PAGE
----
Scientists have found the largest population of a rare tropical whale species that only last year was videotaped for the first time.
Led Dr. Salvatore Cerchio from the New England Aquarium, about 80 Omura's whales of Madagascar were spotted in November off the coast. That doubled the number of sightings in the entire research record of these whales and included five mother/calf pairs and several whales seen before – indicating this might be a resident population living around the island nation off the southeast coast of Africa.
Cerchio first grabbed headlines when his team in October released the first-ever video of these rare, 33- to 38-foot, tropical whales. A month later, Cerchio returned to Madagascar just as unprecedented levels of "tiny shrimp" known as euphasiids were being found in the water. That hinted that there might be plenty of whales around.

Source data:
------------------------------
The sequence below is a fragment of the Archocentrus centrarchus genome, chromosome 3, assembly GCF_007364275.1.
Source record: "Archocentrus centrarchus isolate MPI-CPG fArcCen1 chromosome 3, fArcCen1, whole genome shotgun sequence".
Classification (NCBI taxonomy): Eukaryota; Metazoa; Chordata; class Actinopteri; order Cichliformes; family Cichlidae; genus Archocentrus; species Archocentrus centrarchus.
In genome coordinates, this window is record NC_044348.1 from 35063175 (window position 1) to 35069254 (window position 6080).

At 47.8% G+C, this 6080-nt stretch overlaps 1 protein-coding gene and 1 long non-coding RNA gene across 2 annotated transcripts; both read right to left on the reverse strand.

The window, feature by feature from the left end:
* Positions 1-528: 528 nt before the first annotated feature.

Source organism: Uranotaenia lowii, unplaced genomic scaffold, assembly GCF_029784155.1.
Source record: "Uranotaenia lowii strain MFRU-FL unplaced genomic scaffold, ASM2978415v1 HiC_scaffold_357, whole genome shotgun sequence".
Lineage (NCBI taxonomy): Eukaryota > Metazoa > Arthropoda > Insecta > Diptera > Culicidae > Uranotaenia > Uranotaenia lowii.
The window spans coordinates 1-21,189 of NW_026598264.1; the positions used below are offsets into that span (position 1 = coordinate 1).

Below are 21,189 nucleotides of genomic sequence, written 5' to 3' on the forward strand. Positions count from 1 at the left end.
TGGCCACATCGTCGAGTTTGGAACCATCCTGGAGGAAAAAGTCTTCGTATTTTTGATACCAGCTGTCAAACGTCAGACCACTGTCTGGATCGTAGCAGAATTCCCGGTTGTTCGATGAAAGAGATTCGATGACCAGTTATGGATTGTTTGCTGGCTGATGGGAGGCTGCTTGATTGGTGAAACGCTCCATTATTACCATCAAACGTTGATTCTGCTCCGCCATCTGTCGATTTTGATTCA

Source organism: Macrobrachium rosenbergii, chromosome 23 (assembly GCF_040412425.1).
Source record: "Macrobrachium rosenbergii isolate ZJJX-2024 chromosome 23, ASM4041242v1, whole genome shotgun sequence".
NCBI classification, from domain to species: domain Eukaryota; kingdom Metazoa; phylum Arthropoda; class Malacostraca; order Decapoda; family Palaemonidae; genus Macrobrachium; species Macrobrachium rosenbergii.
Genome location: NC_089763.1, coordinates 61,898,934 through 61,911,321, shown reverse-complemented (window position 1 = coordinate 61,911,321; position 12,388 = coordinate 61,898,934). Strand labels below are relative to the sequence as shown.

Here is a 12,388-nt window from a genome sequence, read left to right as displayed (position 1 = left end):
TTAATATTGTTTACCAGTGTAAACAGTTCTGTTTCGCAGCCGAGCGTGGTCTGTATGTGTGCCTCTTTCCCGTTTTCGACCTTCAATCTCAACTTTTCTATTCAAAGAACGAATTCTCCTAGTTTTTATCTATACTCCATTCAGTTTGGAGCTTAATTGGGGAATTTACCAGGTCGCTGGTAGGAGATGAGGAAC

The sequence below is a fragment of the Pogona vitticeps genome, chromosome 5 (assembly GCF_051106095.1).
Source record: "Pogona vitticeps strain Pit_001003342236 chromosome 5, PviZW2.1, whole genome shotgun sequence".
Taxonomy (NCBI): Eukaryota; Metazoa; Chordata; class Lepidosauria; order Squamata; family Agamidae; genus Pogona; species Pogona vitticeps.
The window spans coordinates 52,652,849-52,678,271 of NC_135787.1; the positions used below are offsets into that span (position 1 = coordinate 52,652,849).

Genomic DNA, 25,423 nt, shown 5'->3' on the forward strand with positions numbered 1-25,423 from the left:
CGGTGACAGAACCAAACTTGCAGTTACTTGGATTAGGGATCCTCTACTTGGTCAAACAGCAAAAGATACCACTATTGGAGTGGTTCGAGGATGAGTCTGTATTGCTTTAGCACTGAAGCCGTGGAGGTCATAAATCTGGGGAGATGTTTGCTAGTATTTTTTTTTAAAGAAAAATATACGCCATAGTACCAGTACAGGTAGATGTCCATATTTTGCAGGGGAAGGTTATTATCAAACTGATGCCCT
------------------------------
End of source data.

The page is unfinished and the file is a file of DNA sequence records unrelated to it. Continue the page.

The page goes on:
And there were.
The 80 whales offered researchers plenty of subjects to study, allowing them to gather reams of audio and video data of things like their feeding behavior as well as mother/calf pairs and the species' distinct irregular marking and colorings around their head.
The team also collected two weeks of continuous acoustic data from remote recorders including dense choruses of Omura's songs.